Research School Network: How to Access Research for Free (or Not Very Much) There are different types of access available for research– some are free, others have a fee.


How to Access Research for Free (or Not Very Much)

There are different types of access available for research– some are free, others have a fee.

by Derby Research School
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BGG Headshot Beth Greville Giddings min

Beth Greville-Giddings

Art Lead/​Learning and Development Lead- Westbury Academy/​Raleigh Education Trust

Read more aboutBeth Greville-Giddings

There are lots of reasons why you might want to access academic research, but whether that’s formal study, such as a degree or NPQ, checking out what’s behind the headlines, like the EEF Guidance Reports or Teaching and Learning Toolkit (the EEF offers a technical appendix for each of the strands in the toolkit, detailing each of the studies included), or simply following an interest; unless you are studying at a university or work at one, it can be difficult to know where to start looking.

There are different types of access available – some are free, others have a fee. Many publishers have paywalls in place and individual papers can be expensive to get hold of. Fortunately, many papers are available with temporary free access, or open access as pre-published copies or via author and institution repositories. The non-exhaustive list below tries to offer some of the most cost-effective ways to access research.

Google Scholar

Google Scholar is easily searchable for specific or general papers and books. If you’re after a free pdf version (and there’s one available) there will be a link on the right of the page. Sometimes these take you to a publisher’s site or it might be a repository copy.

Chartered College of Teaching

Members of the CCT have access to a series of research databases, research summaries and a termly print and online journal, Impact. There are a range of benefits to membership other than research access of course and there are different categories of membership depending on your role.

Publisher Free Access Articles

You can use the search feature on any journal or publisher website and there will be free access or open access papers there. It can be tricky to track down specific papers, but some journals have sample copies or online collections you can look at too.

Public Libraries

Access to Research

In 2014, thousands of free articles became available in public libraries across the UK. Whilst you can print articles out, the downside with this is that you can’t access anything outside the library and you aren’t allowed save anything. If your local library isn’t currently part of the scheme, you can ask them to apply.


CORE offers an index of global open-access repositories. This brings everything together and reduces the need to search through separate institutions’ offers. There is a lot of information available but it might not contain exactly what you’re after due to the limitations of Open Access. and and are a way for academics to share research papers online. It is free to sign up – you don’t have to be a researcher or employed at a university. Users can follow the research or a particular academic or institution, and if what you’re after isn’t there, you can often contact the researcher directly; think of it as social networking for sharing academic work.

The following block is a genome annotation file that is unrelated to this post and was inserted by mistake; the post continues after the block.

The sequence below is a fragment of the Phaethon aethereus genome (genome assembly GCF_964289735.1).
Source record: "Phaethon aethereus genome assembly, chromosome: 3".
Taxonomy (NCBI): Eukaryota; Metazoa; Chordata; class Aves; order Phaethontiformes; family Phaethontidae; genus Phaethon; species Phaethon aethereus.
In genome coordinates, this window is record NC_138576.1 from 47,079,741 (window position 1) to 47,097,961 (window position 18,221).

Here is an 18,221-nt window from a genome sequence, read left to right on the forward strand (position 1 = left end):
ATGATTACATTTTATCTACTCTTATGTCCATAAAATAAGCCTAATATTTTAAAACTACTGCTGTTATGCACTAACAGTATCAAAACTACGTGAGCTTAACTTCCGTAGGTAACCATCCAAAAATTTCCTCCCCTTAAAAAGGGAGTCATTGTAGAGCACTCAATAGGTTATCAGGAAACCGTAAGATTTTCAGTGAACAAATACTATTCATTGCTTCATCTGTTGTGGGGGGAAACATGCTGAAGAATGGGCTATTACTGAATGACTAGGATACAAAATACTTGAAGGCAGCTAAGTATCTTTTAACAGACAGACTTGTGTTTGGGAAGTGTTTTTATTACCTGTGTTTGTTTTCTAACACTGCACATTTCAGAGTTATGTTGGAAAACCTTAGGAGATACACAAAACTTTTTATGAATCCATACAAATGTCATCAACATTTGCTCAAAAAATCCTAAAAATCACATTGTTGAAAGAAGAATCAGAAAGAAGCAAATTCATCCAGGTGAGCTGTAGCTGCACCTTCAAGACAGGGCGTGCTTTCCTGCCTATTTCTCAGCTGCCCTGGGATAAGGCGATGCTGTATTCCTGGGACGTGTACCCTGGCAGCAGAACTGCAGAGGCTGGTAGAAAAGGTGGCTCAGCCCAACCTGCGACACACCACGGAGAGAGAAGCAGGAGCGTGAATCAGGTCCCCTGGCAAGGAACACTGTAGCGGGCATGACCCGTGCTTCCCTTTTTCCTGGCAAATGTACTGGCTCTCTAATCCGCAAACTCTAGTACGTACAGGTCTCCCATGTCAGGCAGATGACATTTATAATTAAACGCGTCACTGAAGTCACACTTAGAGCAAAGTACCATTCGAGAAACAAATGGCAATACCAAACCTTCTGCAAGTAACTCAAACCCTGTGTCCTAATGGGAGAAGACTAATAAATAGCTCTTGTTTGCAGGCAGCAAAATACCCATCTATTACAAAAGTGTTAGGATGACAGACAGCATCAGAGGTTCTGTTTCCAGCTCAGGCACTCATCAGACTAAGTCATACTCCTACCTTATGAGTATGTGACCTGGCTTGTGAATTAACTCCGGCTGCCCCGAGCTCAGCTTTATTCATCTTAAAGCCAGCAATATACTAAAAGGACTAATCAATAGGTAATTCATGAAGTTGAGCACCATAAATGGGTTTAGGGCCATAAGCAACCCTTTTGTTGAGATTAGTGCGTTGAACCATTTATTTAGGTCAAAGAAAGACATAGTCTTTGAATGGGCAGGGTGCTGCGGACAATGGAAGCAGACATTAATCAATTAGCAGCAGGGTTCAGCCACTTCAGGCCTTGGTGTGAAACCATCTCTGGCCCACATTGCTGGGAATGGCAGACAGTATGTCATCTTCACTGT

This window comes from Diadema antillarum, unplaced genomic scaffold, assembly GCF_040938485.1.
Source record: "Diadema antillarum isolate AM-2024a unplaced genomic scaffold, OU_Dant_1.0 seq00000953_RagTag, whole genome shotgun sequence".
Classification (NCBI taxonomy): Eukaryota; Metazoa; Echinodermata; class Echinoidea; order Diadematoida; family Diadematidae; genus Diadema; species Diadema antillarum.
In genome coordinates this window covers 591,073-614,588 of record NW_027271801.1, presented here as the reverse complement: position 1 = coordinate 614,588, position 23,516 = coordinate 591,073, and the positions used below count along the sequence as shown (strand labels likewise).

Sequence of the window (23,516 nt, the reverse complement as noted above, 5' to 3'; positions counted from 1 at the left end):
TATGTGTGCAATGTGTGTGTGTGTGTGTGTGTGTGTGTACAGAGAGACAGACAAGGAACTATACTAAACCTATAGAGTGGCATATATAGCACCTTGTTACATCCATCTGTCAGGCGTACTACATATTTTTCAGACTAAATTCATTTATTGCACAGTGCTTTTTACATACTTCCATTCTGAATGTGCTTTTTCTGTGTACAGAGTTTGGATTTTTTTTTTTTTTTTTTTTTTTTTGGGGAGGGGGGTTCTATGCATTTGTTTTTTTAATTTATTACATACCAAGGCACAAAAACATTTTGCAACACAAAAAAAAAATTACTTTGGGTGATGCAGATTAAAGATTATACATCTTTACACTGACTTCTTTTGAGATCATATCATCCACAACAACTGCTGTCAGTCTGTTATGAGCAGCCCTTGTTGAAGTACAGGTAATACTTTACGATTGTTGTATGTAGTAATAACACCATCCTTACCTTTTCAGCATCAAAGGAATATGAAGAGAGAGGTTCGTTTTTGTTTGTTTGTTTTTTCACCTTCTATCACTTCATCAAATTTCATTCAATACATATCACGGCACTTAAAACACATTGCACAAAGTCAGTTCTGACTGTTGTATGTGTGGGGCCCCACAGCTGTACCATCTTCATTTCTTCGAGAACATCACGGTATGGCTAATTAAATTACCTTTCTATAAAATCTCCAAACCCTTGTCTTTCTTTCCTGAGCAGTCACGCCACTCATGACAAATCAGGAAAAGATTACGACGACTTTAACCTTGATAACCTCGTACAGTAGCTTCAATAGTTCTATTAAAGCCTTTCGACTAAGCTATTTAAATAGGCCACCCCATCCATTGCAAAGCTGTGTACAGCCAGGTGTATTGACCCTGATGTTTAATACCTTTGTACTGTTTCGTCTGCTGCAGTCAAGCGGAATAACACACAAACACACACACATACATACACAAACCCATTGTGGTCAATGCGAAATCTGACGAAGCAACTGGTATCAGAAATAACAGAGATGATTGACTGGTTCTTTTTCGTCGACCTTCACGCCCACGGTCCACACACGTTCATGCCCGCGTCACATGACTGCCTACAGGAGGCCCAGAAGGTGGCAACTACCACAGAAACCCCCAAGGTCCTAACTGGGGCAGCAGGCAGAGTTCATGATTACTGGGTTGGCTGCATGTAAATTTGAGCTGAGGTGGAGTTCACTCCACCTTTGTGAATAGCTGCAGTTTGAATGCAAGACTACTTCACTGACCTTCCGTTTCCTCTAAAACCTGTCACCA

Email Researchers Directly!

If there is a specific paper you require, it is a good idea to contact the author. Contact details are often available alongside the abstract of a paper. An advantage of contacting the researchers in person is that they may be able to provide further reading and up to date advice in the area you are researching.

Local University Library Membership

Universities often offer membership to their libraries to members of the public. For example, the University of Nottingham offers membership from around £50 a year to access their libraries. Offers vary depending on alumni status, and often include limited withdrawals and electronic resources, and you may not be able to print or save.

Alumni Benefits

Check out the Alumni pages of your old university. Not all universities offer this service, but more and more are. You probably have to register and might get a magazine every now and again for the privilege – but it’s a pretty good privilege. For example, the University of Essex has online access to JSTOR and a campus library access option for those closer by.

Society Membership

Societies and associations in more specialist areas of education often have their own academic journals. It may be more cost effective to join an association in order to access a journal than it is to purchase access to the journal directly. There are often different levels of membership available for different organisations, and some have special rates for students, TAs, whole schools etc. Examples include BELMAS and SEBDA.


EdCentral is an independent, not-for-profit social enterprise, with a series of resources available and it is free for people working in schools to use. They curate and signpost education news, policy and research (papers and books) and present it in an easily searchable format. Results are shown with a summary and indication of whether the resource is free. Links to further details/​full articles are given or you can save things to read later.


Finally, if you’re just looking for an overview of quick explanation of the key points in a piece of research, you may want to look at more accessible research summaries such as:

> Jamie Clark’s one-page posters
> Impact Wales’ sketchnotes
> David Goodwin and Tom Sherrington’s Five Ways To’ one-page summaries

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